Phnom Penh Municipal Court yesterday found six union leaders guilty of instigating violence over their roles in violent protests dating back to 2012.
However, Judge Im Vannak suspended the sentences for all six union leaders and also their colleagues.
Union leaders Chea Mony, Mom Nhem, Ath Thorn, Yang Sophorn and Pav Sina, and former unionist Rong Chhun were initially charged with intent to commit violence, intent to damage, threats to commit damage and obstruction of traffic.
However, Judge Im Vannak yesterday changed the word “intent” to “instigate” and suspended their sentences after the verdict was announced.
“The court has decided to sentence Ath Thorn, Mom Nhim, Chea Mony, Pav Sina, Rong Chhun and Yang Sophorn to two years and six months in jail, but all sentences are suspended,” Judge Vannak said. “However, they each must pay about $1,240 to a factory owner and about $7,450 to other plaintiffs.”
The case was mainly focused on 2013 protests that turned violent and led to authorities opening fire on demonstrators in early 2014 as the demonstrations continued for higher minimum wages for garment workers and in protest against the 2013 election results.
Judge Vannak added that the unionists can file an appeal should they be dissatisfied with the court decision.
The court additionally sentenced Mr Thorn and his colleague Ek Sopheakdey to two years in jail for crimes committed in 2013 against SL factory, while Mr Sina and his four colleagues were additionally sentenced to eight months in jail over crimes committed in 2012 in Sen Sok district. The additional sentences were also suspended, Judge Vannak said.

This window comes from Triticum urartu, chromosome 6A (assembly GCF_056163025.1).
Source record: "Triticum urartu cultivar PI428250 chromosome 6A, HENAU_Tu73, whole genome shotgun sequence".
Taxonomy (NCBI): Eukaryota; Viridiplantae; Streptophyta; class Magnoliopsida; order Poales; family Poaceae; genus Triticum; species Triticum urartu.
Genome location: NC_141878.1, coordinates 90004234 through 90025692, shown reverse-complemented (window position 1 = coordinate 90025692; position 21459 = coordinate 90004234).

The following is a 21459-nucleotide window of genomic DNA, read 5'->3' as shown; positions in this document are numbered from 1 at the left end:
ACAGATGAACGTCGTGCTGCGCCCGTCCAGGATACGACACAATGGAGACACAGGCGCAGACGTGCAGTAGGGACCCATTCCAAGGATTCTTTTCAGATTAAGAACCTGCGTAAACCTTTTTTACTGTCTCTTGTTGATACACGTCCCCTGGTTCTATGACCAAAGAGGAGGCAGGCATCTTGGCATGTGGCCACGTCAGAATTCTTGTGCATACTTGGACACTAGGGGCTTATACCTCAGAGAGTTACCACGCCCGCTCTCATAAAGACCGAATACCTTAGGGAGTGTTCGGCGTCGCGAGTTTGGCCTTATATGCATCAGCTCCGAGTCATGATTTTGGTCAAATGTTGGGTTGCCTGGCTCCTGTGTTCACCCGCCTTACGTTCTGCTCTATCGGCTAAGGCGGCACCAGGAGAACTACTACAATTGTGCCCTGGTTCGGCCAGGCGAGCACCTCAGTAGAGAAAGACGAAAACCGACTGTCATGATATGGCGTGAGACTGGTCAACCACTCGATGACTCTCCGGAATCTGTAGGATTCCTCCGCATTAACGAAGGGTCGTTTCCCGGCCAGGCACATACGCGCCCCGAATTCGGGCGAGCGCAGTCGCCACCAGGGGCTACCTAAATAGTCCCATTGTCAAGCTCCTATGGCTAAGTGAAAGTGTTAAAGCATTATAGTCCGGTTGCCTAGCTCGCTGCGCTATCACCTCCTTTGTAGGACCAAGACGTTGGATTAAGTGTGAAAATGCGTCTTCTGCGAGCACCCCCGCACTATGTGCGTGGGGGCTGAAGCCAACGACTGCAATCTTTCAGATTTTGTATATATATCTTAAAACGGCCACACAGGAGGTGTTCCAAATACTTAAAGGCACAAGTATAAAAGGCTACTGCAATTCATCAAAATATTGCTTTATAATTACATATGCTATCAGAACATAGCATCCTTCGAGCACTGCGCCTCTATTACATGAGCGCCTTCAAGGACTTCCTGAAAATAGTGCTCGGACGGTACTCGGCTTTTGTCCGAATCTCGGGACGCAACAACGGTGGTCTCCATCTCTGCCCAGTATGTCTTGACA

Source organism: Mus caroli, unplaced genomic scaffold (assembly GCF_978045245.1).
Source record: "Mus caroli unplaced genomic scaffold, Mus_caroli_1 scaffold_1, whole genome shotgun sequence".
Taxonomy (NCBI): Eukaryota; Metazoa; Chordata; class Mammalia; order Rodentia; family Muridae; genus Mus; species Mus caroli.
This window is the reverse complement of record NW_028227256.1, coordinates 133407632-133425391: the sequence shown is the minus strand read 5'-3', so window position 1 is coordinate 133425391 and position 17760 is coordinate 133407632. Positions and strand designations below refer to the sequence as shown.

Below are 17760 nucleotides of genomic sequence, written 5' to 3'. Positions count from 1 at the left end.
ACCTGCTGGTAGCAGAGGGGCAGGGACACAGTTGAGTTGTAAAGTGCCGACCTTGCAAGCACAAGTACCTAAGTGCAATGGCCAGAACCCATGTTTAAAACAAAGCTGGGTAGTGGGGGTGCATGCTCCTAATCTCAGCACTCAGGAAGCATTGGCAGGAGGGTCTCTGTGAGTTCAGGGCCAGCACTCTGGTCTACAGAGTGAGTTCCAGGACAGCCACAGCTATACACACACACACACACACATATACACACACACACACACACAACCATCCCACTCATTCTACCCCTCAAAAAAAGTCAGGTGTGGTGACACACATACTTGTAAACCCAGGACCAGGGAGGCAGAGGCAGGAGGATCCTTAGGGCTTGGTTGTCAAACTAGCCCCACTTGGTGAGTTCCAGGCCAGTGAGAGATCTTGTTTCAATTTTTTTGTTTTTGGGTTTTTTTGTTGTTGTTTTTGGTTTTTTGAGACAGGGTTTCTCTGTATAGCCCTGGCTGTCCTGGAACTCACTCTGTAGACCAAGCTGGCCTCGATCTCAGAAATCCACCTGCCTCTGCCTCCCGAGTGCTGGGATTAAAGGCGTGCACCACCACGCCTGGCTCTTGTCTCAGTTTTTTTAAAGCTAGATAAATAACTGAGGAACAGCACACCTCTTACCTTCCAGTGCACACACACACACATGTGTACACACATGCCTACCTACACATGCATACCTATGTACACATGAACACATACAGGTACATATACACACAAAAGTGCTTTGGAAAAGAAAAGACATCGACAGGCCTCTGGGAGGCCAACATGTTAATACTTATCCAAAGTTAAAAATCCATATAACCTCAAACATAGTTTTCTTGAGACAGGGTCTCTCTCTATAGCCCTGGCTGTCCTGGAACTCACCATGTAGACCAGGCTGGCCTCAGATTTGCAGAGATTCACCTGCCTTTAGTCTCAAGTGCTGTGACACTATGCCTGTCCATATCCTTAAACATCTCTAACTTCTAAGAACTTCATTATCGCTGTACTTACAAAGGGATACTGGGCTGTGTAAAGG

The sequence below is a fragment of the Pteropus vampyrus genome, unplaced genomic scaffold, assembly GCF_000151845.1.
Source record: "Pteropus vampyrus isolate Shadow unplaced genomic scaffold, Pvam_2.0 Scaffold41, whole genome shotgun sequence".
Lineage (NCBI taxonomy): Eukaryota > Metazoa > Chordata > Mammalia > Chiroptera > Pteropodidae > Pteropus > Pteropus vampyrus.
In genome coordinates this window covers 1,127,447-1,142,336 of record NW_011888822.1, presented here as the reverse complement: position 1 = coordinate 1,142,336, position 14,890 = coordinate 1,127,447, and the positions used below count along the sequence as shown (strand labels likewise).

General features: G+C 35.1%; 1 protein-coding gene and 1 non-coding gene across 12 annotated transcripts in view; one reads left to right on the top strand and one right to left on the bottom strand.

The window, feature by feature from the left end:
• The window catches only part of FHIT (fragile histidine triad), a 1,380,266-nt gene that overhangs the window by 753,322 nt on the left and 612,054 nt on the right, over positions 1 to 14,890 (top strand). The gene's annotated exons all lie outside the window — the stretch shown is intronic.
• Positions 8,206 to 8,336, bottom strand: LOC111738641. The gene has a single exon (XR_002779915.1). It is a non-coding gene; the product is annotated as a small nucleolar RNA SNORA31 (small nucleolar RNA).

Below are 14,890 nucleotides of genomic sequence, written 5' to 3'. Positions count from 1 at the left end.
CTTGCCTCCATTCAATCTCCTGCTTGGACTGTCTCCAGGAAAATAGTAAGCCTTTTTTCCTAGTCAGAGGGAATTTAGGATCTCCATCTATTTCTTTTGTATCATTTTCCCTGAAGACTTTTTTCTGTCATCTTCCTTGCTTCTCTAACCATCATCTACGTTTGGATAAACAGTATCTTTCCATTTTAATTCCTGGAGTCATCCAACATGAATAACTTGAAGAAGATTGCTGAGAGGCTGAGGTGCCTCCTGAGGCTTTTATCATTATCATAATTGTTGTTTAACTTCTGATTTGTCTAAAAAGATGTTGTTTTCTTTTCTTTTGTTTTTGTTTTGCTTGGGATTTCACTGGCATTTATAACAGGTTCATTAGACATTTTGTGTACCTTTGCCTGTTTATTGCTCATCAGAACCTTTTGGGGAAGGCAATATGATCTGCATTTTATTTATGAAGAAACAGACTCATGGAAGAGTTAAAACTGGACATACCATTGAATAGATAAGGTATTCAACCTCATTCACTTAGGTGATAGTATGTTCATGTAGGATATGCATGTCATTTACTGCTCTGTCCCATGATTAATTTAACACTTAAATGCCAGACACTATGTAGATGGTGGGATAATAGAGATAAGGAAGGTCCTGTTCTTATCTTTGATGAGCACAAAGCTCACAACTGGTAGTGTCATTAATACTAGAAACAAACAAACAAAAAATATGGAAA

Mr Sina, president of the Collective Union of the Movement of Workers, said yesterday that he was disappointed by the decision.
“It is not strange because I have never trusted the Kingdom’s court system,” he said, noting that he will file an appeal. “I cannot accept this decision as I did not commit any of the aforementioned offences.”
“We are concerned that we can no longer be union leaders – which is dictated by the Law on Unions. The law says a convict is not allowed to lead a union,” Mr Sina added. “So I will appeal in order to have the verdict overturned.”
Mr Thorn, president of the Cambodian Labour Confederation, yesterday said the verdict was meant to pressure union leaders.
“I think this is to pressure union leaders because if we are found guilty, we cannot be a union leader,” he said. “We also do not accept to pay the compensation because we did not commit what they were accusing us of – we can’t accept this decision.”
Tim Vuthy, a police officer who was one of two officers injured during the clash in 2013, yesterday said he should be compensated by the union leaders.
“I agree with the court decision, it has provided justice for me because I suffered and am blind in one eye,” Mr Vuthy said.
Ly Sochetra, defence lawyer for Mr Sina and Mr Sophorn, declined to comment. Other defence lawyers representing the unionists also declined to comment.
Last month, Prime Minister Hun Sen urged relevant officials to speed up and end lawsuits against union leaders by the end of this year.